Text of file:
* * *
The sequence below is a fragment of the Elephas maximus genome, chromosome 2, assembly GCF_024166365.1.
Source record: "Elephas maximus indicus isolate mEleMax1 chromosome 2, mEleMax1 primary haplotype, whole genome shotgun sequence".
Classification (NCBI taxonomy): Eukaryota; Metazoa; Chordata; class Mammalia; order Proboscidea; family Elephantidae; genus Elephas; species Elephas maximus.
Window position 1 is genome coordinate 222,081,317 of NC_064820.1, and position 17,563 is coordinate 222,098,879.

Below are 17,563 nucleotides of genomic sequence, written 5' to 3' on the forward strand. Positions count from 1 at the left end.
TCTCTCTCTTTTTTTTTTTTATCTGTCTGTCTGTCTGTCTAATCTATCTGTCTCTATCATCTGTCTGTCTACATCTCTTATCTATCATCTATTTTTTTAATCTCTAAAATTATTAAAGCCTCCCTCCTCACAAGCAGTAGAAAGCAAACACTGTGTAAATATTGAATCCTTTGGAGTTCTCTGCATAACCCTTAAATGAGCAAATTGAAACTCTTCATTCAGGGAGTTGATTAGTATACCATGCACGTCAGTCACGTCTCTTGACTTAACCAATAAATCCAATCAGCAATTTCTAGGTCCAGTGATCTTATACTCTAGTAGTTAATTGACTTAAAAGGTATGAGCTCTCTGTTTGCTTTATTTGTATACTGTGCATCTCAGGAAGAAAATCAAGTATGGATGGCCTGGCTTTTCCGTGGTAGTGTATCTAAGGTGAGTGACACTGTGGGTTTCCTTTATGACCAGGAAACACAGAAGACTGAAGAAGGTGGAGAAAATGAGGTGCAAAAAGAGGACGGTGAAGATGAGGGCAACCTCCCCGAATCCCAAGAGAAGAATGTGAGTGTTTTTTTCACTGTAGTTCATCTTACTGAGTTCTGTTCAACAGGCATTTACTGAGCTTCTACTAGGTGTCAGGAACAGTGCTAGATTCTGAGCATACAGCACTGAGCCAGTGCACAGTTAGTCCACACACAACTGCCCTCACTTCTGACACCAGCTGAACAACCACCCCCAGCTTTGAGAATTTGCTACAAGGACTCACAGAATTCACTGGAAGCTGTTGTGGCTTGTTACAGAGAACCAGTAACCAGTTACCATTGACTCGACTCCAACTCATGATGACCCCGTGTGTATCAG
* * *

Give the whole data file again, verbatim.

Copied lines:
The sequence below is a fragment of the Elephas maximus genome, chromosome 2, assembly GCF_024166365.1.
Source record: "Elephas maximus indicus isolate mEleMax1 chromosome 2, mEleMax1 primary haplotype, whole genome shotgun sequence".
Classification (NCBI taxonomy): Eukaryota; Metazoa; Chordata; class Mammalia; order Proboscidea; family Elephantidae; genus Elephas; species Elephas maximus.
Window position 1 is genome coordinate 222,081,317 of NC_064820.1, and position 17,563 is coordinate 222,098,879.

Below are 17,563 nucleotides of genomic sequence, written 5' to 3' on the forward strand. Positions count from 1 at the left end.
TCTCTCTCTTTTTTTTTTTTATCTGTCTGTCTGTCTGTCTAATCTATCTGTCTCTATCATCTGTCTGTCTACATCTCTTATCTATCATCTATTTTTTTAATCTCTAAAATTATTAAAGCCTCCCTCCTCACAAGCAGTAGAAAGCAAACACTGTGTAAATATTGAATCCTTTGGAGTTCTCTGCATAACCCTTAAATGAGCAAATTGAAACTCTTCATTCAGGGAGTTGATTAGTATACCATGCACGTCAGTCACGTCTCTTGACTTAACCAATAAATCCAATCAGCAATTTCTAGGTCCAGTGATCTTATACTCTAGTAGTTAATTGACTTAAAAGGTATGAGCTCTCTGTTTGCTTTATTTGTATACTGTGCATCTCAGGAAGAAAATCAAGTATGGATGGCCTGGCTTTTCCGTGGTAGTGTATCTAAGGTGAGTGACACTGTGGGTTTCCTTTATGACCAGGAAACACAGAAGACTGAAGAAGGTGGAGAAAATGAGGTGCAAAAAGAGGACGGTGAAGATGAGGGCAACCTCCCCGAATCCCAAGAGAAGAATGTGAGTGTTTTTTTCACTGTAGTTCATCTTACTGAGTTCTGTTCAACAGGCATTTACTGAGCTTCTACTAGGTGTCAGGAACAGTGCTAGATTCTGAGCATACAGCACTGAGCCAGTGCACAGTTAGTCCACACACAACTGCCCTCACTTCTGACACCAGCTGAACAACCACCCCCAGCTTTGAGAATTTGCTACAAGGACTCACAGAATTCACTGGAAGCTGTTGTGGCTTGTTACAGAGAACCAGTAACCAGTTACCATTGACTCGACTCCAACTCATGATGACCCCGTGTGTATCAG